Flat Twist Your Hair for an Easy and Gorgeous Look Using These Simple Steps

Neat, side flat twists

@kemilewis/ Instagram

A quick scroll through #flattwists on Instagram will land you thousands of gorgeous variations of flat twists, all styled in different ways. Regular two strand twists, which can hang loosely, are usually best for natural hair, but flat twists hairstyle can work well on both natural and relaxed textures. And while flat twists are touted for being a versatile hairstyle, they can lead to healthier hair, too.

What are Flat Twists?

According to professional hairstylist Michelle O'Connor, "Flat twisting is a protective style that minimizes manipulation of hair on a daily basis. It’s therefore a path to healthier hair." Whether they're the first step to achieving bouncy curls overnight (called a twist-out) or they're the base of a flattering updo, this is an easy, customizable style that anyone can achieve.

Meet the Expert

Michelle O’Connor is a professional hairstylist and the Artistic Director at Matrix.

Keep reading for a step-by-step guide on how to flat twist natural hair.

How to Flat Twist Hair

"Flat twists are comprised of two twists that are done on the scalp," says O'Connor. "The sectioning is determined by preference and how you may want to position your hair once the twists are pulled out." Generally, flats twists are worn for a few days and then transition into an unraveled style that carries the impression of the twists. Keep in mind: The larger the section you twist, the less definition there will be.

01 of 08

Step One

It's best to flat twist on clean hair, so before twisting, wash and condition hair, making sure to properly cleanse the scalp. If your hair is straight, twist while it's dry. Otherwise, curly hair should be twisted while it's damp.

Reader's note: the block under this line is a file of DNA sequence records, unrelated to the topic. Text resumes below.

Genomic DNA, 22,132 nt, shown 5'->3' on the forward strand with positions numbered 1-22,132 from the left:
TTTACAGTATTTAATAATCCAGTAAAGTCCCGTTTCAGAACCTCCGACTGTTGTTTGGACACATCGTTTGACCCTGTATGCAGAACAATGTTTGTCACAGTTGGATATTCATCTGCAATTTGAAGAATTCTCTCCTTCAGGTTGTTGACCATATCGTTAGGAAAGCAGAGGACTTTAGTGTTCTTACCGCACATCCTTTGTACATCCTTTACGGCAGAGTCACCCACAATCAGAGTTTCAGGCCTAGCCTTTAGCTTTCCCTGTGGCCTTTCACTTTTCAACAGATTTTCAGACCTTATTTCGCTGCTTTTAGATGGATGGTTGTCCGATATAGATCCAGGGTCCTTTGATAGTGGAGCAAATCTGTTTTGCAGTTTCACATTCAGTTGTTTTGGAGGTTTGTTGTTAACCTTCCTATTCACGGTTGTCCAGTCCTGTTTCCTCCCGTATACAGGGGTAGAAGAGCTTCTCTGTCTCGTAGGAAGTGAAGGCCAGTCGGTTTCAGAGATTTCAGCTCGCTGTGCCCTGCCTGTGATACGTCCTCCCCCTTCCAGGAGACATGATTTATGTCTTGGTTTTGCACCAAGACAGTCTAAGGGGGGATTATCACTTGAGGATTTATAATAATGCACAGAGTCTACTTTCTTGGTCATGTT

02 of 08

Step Two

To begin, use a rat tail comb to part the hairline leading all the way back to the nape of the neck.

O'Connor recommends determining what you’d like the finished result to look like and working backwards from there. "Figure out where you want your part line, how long you want to wear the style, if it's being worn as a protective style, or if it'll be a set to be pulled out solely for the purpose for creating definition."

03 of 08

Step Three

Starting from the inner edges of the part, begin working with a small section at the hairline. Divide this section of hair into two equal parts.

04 of 08

Step Four

Twist the two sections of hair around each other, moving back along this parted section.

05 of 08

Step Five

As you twist the hair, gently incorporate hair from along the part into the twist as you work backwards.

It's important to use gentle tension to avoid causing pain or damage to the hair follicles.

06 of 08

Step Six

If the hair you're twisting is long enough, you'll reach a point where the twist is no longer attached to the scalp. You can either secure the twist here or experiment with using a small butterfly clip to keep the twist from unraveling. The thicker and curlier the hair, the better it'll be at holding itself together without coming untwisted.

Light-skinned black woman with large flat twists

@bushbaby.amy / Instagram

07 of 08

Step Seven

Repeat the flat twists over the entire head, moving outwards along the hairline. As you become more comfortable with your technique, you may find yourself wanting to create parts that direct to one side instead of straight back for more variety.

Black woman wearing white mask with large flat twists

@transformedbyo / Instagram

08 of 08

How to Style

  • Ponytail: If you don't want to let your twists hang loose, try pulling them back into a ponytail. This is a good option for those who want a protective style without many accessories, as the ends don't need to be secured.
  • Side part or middle part: Play around with parting to see what style suits you the most. Flat twists can be worn in a deep side part, middle part, or traditional side part.
  • Updo: O'Connor notes that flat twists can be worn in an updo with a side part or middle part added.
  • Pigtails: If you have very thick hair, this style might be better than traditional ponytails, as it may relieve some of the bulk, allowing you to create various styles without combing through larger chunks of hair every day.

Related Stories